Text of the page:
Meanwhile in Kaineng City, and earthquake opens up a hidden underground caver which is investigated by Player Two.  Here he meets a Dwarf named Ogden Stonehealer and an Asura named Vekk, who are-I think you get the point.

Once Players One through Three reach the Eye of the North, they meet up with the Ebon Vanguard, a bunch of Ascalonians currently led by Gwen, the ten year old girl you lost track of back in Ascalon seven years ago.  Gwen is standing in for Captain Langmar, who is unavailable because he was kidnapped by the Charr and couldn't reschedule.  They also see a Norn named Jora, whom Ogden decides is going to be a powerful ally against the Destroyers because he's into tall women.  The Norn are a race of eight-foot tall people who can't decide whether they want to be Native Americans, Vikings, or bears, and settle for going back and forth between all three.  Vekk recommends the Asura as allies and Gwen recommends the Ebon Vanguard, because neither of them have very much imagination.

Players One through Three set off to recruit the Norn both before, after, and in between recruiting the Asura and the Ebon Vanguard because Jeff hates me.  The Norn have no leaders, but some of them are more popular than the rest, so it's sort of like high school and the heroes are trying to make saving the world the new fad, which you'd think would be easier considering that the Norn live in the world.  Regardless, Jora teams up with you right off the bat but only if you agree to sort out her family issues.  Unfortunately, Jora had a run-in with the a sleeping champion of Jormag (previously said to be Jormag himself but later retconned for unknown reasons) which took away her ability to transform into a giant bear because this is the first game and we don't have that ability coded yet and permanently turned her brother Svanir into a giant evil bear.  After killing Svanir in honorable eight-on-one combat and running off some Charr squatters from Jora's family home, the Norn agree to help you kill the Destroyers and start by destroying one of the Asura gates through which they're currently pouring through.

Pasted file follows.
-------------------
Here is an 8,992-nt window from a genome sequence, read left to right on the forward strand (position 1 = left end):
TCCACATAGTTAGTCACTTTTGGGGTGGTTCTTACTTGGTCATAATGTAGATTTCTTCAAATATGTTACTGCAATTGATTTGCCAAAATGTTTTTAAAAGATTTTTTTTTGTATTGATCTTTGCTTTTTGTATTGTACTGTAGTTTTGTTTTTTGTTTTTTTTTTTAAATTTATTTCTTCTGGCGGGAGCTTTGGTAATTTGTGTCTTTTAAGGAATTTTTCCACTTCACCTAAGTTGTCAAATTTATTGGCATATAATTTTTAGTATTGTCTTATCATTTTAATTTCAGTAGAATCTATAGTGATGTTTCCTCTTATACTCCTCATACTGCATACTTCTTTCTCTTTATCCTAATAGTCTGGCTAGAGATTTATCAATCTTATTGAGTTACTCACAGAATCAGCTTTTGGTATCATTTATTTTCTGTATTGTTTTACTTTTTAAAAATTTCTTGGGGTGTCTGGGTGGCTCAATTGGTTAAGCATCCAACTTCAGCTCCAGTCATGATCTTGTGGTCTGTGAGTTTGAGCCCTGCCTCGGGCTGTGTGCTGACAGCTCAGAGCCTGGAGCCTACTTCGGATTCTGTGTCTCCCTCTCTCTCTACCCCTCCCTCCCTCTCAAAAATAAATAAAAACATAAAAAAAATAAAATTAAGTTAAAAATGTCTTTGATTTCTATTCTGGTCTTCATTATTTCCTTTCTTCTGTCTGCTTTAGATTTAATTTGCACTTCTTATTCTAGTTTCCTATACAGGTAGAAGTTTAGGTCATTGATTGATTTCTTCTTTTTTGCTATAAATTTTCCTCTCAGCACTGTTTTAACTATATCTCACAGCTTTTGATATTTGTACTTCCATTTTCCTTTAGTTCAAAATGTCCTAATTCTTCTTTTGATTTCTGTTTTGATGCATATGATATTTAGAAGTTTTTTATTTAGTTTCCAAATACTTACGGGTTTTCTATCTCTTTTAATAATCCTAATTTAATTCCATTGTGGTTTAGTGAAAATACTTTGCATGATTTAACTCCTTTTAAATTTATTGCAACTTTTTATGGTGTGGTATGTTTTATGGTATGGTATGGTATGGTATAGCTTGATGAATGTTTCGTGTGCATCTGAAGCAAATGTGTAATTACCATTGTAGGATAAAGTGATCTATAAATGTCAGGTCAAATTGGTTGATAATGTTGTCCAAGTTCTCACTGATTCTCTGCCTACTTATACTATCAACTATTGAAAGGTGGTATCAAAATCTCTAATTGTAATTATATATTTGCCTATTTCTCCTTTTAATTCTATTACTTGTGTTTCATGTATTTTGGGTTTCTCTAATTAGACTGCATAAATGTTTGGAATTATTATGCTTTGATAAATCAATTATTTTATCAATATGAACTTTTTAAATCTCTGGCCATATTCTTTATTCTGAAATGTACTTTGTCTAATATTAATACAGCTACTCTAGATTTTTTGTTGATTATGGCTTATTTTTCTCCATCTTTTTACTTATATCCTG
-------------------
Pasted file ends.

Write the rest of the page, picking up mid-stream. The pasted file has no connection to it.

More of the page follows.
The Asura mostly lived underground right up until the Destroyers popped up and made "live" and "underground" mutually exclusive, so the Asura began moving to the city of Rata Sum in the Tarnished Coast, which is south of the Maguuma Jungle but curiously looks very much different, almost as though the creators of the world had several years of experience in crafting environments between making one in the other.  The Asura plan to contribute the Genius Operated Living Enchantment Manifestation (GOLEM) to the Don't Get Eaten By An Eldritch Abomination From Before Time Was Counted Foundation (DGEbaEAFBTWCF).  Because you can never have enough acronyms.  The heroes help an Asura named Gadd and a Shining Blade Necromancer named Livia fiddle with a Bloodstone, then break into the lab of another Asura named Oola with the help of a disgruntled ex-employee named Blimm.  The Destroyers are unsurprisingly not keen on allowing the GOLEM to be completed, so the Players kill lots of them and then GOLEMs are completed and kill lots more of them.

In the Charr Homelands, Pyre Fierceshot and his warband are attempting to lead a resistance against the Flame Legion because worshipping things is apparently not Charr kosher.  This leads to an unlikely alliance between the Ebon Vanguard and the Charr rebels, who work together to free Captain Langmar and Pyre's warband and weaken the Flame Legion's grip on the Charr race.  The rebel Charr are no more fond of Humans than the Flame Legion, however, making the alliance of necessity a temporary one.

After ensuring the aid of the Norn, Asura, and Ebon Vanguard, Players One through Three head to the Central Transfer Chamber with the Dwarves, who have turned themselves to stone using the Rite of the Great Dwarf, to fight the Great Destroyer before he can finish waking up his boss and bringing about the apocalypse.  Unsurprisingly, the Players are once again successful and the world is saved.

Intermission

Until the Tuesday after, when Primordus wakes up anyway.